There was the belief in Freud theory that love as a virtue, was a result of sexual sublimation. Human behaviors are regarded differently depending on the culture of the society from which it emanates. The culture within which an individual functions determines to a greater extent the abnormality or normality of certain actions and behaviors. Morality brings clear differentiation on what is considered good or bad within the societies. Moral behaviors are believed to be as a result of shared values within the community.

According to Freud morals are developed to provide means by which humanity can live together in peace and unity. These codes of morals are developed as a result of social and societal dictates. The general society contributes big percentage of an individual’s morality since individuals knows no moral boundaries (Freud, 1930, 49).

This is because people are so much concerned about their own persona good as opposed to others within the same environment, there is no reliance on others as long as an individual is at peace with himself. Based on individual drives and egos, moral restrictions are not of importance so long as there is security within.

Creation of communities led to the introduction of morality since individuals saw the need for healthy interactions and the realization of strength in unity of purpose. Greater strength calls for sole restrictions on individual behaviors and actions, this according to Freud, sets up the power of the community as being superior to individual’s power which at times turn brutal. The power of the community is only eminent after dealing with the egocentric nature of human beings.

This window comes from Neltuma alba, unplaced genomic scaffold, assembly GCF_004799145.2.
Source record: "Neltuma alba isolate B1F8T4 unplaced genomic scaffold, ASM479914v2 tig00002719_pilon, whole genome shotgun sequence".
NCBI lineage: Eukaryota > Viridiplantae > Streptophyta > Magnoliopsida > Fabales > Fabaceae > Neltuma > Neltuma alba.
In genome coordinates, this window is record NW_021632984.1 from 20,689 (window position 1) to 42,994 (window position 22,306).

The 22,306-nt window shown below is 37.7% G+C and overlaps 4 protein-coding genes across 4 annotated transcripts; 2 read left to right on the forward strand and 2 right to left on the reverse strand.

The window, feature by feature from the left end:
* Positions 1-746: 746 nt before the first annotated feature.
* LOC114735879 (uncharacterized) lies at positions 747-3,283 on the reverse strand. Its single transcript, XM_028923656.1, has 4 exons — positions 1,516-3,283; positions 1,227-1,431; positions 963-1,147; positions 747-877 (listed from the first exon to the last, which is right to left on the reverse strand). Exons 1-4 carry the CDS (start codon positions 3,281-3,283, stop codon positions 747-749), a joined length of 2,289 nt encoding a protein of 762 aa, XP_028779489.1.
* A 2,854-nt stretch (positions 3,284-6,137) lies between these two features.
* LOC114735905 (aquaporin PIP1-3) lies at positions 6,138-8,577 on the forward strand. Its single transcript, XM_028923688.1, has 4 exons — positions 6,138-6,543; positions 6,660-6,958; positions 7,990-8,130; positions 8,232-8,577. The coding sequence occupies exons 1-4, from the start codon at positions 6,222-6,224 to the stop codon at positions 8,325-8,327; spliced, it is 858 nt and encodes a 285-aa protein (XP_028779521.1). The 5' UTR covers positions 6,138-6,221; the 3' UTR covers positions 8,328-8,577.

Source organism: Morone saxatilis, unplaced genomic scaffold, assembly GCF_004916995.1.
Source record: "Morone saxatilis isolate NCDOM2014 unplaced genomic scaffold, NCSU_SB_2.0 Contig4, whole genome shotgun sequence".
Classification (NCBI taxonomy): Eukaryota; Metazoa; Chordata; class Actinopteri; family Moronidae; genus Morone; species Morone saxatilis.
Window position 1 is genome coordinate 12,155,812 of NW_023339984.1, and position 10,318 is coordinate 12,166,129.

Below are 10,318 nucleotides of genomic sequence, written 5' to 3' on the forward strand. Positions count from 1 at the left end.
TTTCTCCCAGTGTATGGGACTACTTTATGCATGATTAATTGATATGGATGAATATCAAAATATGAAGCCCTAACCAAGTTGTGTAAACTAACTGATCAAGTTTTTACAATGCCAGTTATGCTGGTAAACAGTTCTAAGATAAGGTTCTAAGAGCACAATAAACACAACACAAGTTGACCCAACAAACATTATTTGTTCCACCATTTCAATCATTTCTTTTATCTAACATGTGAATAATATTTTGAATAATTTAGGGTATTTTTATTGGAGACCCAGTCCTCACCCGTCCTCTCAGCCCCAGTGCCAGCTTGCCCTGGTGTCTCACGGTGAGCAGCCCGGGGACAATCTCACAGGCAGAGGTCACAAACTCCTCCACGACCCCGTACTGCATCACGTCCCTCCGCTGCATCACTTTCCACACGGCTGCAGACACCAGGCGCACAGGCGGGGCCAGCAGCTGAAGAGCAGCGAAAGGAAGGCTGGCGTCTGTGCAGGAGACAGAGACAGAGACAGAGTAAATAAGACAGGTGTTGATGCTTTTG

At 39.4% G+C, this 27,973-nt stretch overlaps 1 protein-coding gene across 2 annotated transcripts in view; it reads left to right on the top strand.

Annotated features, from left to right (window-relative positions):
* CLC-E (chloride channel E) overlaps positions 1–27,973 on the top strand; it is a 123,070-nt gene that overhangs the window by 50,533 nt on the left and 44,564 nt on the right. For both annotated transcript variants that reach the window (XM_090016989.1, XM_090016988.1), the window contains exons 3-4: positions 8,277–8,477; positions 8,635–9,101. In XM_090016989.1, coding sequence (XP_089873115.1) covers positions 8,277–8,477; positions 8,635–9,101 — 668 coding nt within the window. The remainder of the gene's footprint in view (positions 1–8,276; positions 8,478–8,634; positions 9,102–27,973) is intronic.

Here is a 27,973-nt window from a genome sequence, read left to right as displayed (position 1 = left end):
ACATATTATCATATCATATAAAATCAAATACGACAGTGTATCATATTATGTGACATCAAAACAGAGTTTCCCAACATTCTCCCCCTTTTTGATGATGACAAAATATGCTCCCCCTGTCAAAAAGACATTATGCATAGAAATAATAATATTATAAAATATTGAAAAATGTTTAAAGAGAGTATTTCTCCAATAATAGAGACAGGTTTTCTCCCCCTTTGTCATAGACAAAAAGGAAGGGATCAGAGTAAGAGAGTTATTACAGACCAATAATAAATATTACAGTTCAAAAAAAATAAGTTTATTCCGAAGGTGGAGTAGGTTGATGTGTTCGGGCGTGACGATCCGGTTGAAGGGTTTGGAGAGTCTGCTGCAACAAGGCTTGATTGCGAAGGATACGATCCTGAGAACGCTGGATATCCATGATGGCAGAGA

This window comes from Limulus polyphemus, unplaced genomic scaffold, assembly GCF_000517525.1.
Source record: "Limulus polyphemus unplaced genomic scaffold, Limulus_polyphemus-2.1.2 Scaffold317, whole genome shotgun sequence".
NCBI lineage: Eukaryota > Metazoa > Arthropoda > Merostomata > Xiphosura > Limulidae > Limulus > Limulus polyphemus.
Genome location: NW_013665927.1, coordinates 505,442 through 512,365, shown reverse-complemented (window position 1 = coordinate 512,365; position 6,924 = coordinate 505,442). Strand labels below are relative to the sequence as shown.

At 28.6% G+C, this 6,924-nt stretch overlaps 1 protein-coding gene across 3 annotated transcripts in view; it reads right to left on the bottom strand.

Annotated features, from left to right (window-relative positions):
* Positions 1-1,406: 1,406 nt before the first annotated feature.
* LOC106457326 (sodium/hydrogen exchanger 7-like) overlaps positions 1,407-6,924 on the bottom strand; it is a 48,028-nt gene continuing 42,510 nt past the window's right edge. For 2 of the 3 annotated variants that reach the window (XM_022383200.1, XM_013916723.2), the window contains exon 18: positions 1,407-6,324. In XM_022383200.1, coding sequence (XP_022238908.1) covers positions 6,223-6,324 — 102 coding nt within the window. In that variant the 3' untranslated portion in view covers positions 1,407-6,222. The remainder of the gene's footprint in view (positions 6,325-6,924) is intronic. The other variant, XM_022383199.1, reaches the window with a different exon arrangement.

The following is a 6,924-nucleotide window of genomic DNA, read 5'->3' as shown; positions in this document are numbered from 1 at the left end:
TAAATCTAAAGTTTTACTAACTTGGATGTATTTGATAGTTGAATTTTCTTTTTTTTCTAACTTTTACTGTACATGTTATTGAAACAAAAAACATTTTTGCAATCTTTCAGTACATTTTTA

Individual actions require regulations by the moral codes for stability to be maintained within the societies. Freud argued that all negative behaviors must be dealt with in order to guarantee safety to other members of the society. This is only possible when the concept of empathy is enforced upon individuals dwelling within the same community.

This is summed up in the golden rule principle which states that we should do unto others what we expect them do unto us. The moral code based on this principle ensures that individuals treat one another in a more cautious and less violent manner (Freud, 1930).

Freudian perception on morality is based upon the concept of empathy such that any behavior associated with social evil is condemned by every society. Most individuals within the society accepts the adoption of the principles and rules that guards against inflicting harm on others since no one desires evil behaviors against him or his family. The morality of an individual is majorly based on the behavioral actions which guarantee continuity within societies.

Morality is less associated with one’s thoughts since it is more revealed in the individual actions. Freud argued that what prevents an individual from inflicting harm on others is the fear of consequent results of community actions against him rather than empathy (Carpendale and Krebs, 1995).

References

Carpendale, J., & Krebs, D. L. (1995).Variations in the level of moral judgment

As a function of type of dilemma and moral choice. Journal of Personality, (63), 289-313

Freud, S. (1930).Civilization and its discontents. New York: W.W. Norton & Company.

Ziegler, D. J. (2002). Freud, Rogers and Ellis: A comparative theoretical analysis.

Journal of Rational-Emotive & Cognitive- Behavior Therapy, 20(2), 75-91